- loud or shrill, as the quality of a voice.
- extremely cold or bitter: a piercing wind.
- appearing to gaze deeply or penetratingly into something: piercing eyes.
- perceptive or aware; acute: a piercing mind.
- sarcastic or caustic; cutting: piercing remarks.
Origin of piercing
Synonyms for piercingSee more synonyms for on Thesaurus.com
- to penetrate into or run through (something), as a sharp, pointed dagger, object, or instrument does.
- to make a hole or opening in.
- to bore into or through; tunnel.
- to perforate.
- to make (a hole, opening, etc.) by or as by boring or perforating.
- to make a way or path into or through: a road that pierces the dense jungle.
- to penetrate with the eye or mind; see into or through: She couldn't pierce his thoughts.
- to affect sharply with some sensation or emotion, as of cold, pain, or grief: The wind pierced her body. Her words pierced our hearts.
- to sound sharply through (the air, stillness, etc.): A pistol shot pierced the night.
- to force or make a way into or through something; penetrate: to pierce to the heart.
Origin of pierce
Synonyms for pierceSee more synonyms for on Thesaurus.com
Related Words for piercingearsplitting, penetrating, blaring, high-pitched, fierce, biting, shrill, painful, treble, shooting, stabbing, excruciating, freezing, agonizing, keen, thin, deafening, roaring, bitter, shattering
Examples from the Web for piercing
Contemporary Examples of piercing
“Hell yeah,” he says with a smile and a piercing, blue-eyed stare.My Bizarre Night With James Deen, Libertarian Porn Star
November 12, 2014
Thunderous sounds announce its arrival, piercing the silence that accompanies sundown in the swampland near Boystown, Liberia.Rage Against the Ebola Crematorium
November 11, 2014
Sensitive subjects are met with a short burst of laughter, and serious answers are sandwiched between a piercing gaze.A Belgian Prince, Gorillas, Guerrillas & the Future of the Congo
November 6, 2014
One of the most piercing observations of the article is that while those who had worked with him trusted Welby, no one knew him.UK’s No 1 Churchman Doubts Existence of God: The Archbishop of Canterbury Thinks Deep When Running With His Dog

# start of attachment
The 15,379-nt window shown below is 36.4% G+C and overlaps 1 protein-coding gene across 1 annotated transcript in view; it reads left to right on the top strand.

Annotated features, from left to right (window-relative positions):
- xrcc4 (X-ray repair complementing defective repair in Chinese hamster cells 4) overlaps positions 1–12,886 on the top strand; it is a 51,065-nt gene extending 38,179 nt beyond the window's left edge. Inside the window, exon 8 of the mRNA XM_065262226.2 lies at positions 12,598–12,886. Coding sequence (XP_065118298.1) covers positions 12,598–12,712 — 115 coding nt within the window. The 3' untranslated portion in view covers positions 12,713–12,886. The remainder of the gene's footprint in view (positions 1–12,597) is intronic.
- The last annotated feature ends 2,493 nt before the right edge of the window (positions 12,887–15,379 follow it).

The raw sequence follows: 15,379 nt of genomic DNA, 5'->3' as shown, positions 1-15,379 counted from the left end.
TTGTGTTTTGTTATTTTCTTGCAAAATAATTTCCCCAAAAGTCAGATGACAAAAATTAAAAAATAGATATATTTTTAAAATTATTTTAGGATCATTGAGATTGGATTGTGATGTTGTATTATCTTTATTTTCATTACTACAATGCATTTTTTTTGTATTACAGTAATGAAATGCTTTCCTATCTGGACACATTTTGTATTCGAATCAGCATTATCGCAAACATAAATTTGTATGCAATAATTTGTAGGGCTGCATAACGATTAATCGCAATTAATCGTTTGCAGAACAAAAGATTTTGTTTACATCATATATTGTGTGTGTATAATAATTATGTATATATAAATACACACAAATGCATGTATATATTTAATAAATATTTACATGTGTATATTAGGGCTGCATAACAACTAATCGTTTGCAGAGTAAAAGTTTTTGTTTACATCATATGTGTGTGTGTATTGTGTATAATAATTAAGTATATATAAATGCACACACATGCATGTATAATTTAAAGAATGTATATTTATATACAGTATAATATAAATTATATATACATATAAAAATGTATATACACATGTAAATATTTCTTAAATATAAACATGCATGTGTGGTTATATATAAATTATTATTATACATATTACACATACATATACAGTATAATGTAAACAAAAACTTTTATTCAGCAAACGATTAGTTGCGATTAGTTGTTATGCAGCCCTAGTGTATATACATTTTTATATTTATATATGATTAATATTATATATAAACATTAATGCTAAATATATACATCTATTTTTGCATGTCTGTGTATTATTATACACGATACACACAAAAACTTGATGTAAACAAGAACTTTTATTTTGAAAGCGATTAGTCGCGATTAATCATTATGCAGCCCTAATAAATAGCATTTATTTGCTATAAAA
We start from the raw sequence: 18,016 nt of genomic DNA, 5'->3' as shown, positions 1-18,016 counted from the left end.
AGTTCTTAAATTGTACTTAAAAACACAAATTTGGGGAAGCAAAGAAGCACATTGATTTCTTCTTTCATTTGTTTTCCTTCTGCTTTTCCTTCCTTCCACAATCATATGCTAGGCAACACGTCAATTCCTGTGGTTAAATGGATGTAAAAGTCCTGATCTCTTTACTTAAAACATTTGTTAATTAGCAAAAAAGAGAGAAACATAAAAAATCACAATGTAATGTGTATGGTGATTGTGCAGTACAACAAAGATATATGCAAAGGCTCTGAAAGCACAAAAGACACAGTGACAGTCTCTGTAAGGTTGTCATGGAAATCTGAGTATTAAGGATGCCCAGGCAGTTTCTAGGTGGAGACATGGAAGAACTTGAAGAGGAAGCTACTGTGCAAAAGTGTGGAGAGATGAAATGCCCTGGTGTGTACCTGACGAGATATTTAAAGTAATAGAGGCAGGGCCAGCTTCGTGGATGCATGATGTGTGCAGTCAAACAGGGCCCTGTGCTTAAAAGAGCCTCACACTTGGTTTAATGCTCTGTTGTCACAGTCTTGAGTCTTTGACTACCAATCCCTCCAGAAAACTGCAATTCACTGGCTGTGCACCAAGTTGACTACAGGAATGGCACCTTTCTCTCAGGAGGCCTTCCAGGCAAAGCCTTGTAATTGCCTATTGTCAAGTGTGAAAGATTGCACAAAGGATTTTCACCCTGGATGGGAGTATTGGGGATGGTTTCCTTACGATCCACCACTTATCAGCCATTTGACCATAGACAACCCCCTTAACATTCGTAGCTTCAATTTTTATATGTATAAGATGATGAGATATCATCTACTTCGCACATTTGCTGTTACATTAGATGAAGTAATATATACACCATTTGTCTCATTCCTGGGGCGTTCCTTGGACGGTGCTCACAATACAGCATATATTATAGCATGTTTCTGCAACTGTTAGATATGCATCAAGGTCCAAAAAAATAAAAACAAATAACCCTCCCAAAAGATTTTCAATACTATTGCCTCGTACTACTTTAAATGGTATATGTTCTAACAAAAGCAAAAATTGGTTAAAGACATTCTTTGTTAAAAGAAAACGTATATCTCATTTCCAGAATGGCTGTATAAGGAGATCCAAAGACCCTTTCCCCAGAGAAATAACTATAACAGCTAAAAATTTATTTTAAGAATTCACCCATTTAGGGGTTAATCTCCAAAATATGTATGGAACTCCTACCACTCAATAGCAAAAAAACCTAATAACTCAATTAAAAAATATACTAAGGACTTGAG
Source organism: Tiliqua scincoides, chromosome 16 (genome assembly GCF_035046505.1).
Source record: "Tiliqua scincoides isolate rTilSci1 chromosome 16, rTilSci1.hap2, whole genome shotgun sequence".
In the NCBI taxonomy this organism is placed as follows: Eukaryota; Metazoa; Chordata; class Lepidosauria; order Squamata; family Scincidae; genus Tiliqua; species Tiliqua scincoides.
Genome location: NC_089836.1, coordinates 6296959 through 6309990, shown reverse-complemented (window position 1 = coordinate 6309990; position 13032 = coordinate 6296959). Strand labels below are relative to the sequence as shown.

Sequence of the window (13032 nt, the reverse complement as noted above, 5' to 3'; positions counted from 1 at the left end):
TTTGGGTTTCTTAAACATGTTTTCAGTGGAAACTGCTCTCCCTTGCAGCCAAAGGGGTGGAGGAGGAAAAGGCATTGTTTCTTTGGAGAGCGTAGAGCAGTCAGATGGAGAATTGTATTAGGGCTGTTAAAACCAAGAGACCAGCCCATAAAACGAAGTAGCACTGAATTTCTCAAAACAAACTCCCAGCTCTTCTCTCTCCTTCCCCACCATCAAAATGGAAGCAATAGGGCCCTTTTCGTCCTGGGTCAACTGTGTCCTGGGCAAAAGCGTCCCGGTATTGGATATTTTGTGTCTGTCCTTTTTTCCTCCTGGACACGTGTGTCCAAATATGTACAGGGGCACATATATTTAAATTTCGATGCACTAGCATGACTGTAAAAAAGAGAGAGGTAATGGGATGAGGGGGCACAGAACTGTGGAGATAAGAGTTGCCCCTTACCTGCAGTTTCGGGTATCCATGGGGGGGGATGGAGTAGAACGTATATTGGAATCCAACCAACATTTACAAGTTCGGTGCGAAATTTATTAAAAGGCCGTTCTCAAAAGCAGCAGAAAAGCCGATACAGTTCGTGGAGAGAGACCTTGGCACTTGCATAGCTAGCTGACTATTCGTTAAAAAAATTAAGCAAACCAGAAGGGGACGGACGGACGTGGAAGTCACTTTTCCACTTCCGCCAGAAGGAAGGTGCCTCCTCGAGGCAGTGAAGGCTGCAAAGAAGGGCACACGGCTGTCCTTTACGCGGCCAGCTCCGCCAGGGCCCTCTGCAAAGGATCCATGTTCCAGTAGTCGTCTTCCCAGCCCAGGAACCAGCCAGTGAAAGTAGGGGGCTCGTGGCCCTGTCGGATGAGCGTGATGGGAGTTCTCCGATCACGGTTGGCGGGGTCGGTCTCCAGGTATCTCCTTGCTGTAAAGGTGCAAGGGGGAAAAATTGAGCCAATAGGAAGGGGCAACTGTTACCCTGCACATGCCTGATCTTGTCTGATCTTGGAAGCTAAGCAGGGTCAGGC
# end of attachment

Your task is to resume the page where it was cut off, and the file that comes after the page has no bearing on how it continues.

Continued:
September 18, 2014
His piercing azure eyes are complemented by a new addition to his appearance: a septum piercing in his nose.‘Boyhood’ Star Ellar Coltrane: An Astonishing Debut 12 Years in the Making
July 11, 2014
Historical Examples of piercing
Yet, every word had in it the piercing, horrible sting of truth.Within the Law
Our disaster was too awful, and the pathos of that solitary survivor too piercing.The Comrade In White
W. H. Leathem
Daylight had not yet succeeded in piercing through the night clouds.My Double Life
His face was stern, his nose beak-like, and his small eyes grey and piercing.City of Endless Night
A second cry arose, piercing the silence with needle-like shrillness.White Fang
- (of a sound) sharp and shrill
- (of eyes or a look) intense and penetrating
- (of an emotion) strong and deeply affecting
- (of cold or wind) intense or biting
- the art or practice of piercing body parts for the insertion of jewellery
- an instance of the piercing of a body part
- to form or cut (a hole) in (something) with or as if with a sharp instrument
- to thrust into or penetrate sharply or violentlythe thorn pierced his heel
- to force (a way, route, etc) through (something)
- (of light) to shine through or penetrate (darkness)
- (also intr) to discover or realize (something) suddenly or (of an idea) to become suddenly apparent
- (of sounds or cries) to sound sharply through (the silence)
- to move or affect (a person's emotions, bodily feelings, etc) deeply or sharplythe cold pierced their bones
- (intr) to penetrate or be capable of penetratingpiercing cold
Word Origin for pierce
- Franklin. 1804–69, US statesman; 14th president of the US (1853–57)
Word Origin and History for piercing
in reference to cold, sound, etc., early 15c., present participle adjective from pierce (v.). Figuratively, of pain, grief, etc., from late 14c. Related: Piercingly.
late 14c., verbal noun from pierce (v.).
late 13c. "make a hole in; force one's way through," from Anglo-French perser, Old French percier "pierce, transfix, drive through" (12c., Modern French percer), probably from Vulgar Latin *pertusiare, frequentative of Latin pertusus, past participle of pertundere "to thrust or bore through," from per- "through" (see per) + tundere "to beat, pound," from PIE *tund-, from root *(s)teu- "to push, strike, knock, beat, thrust" (see obtuse). Related: Pierced; piercing.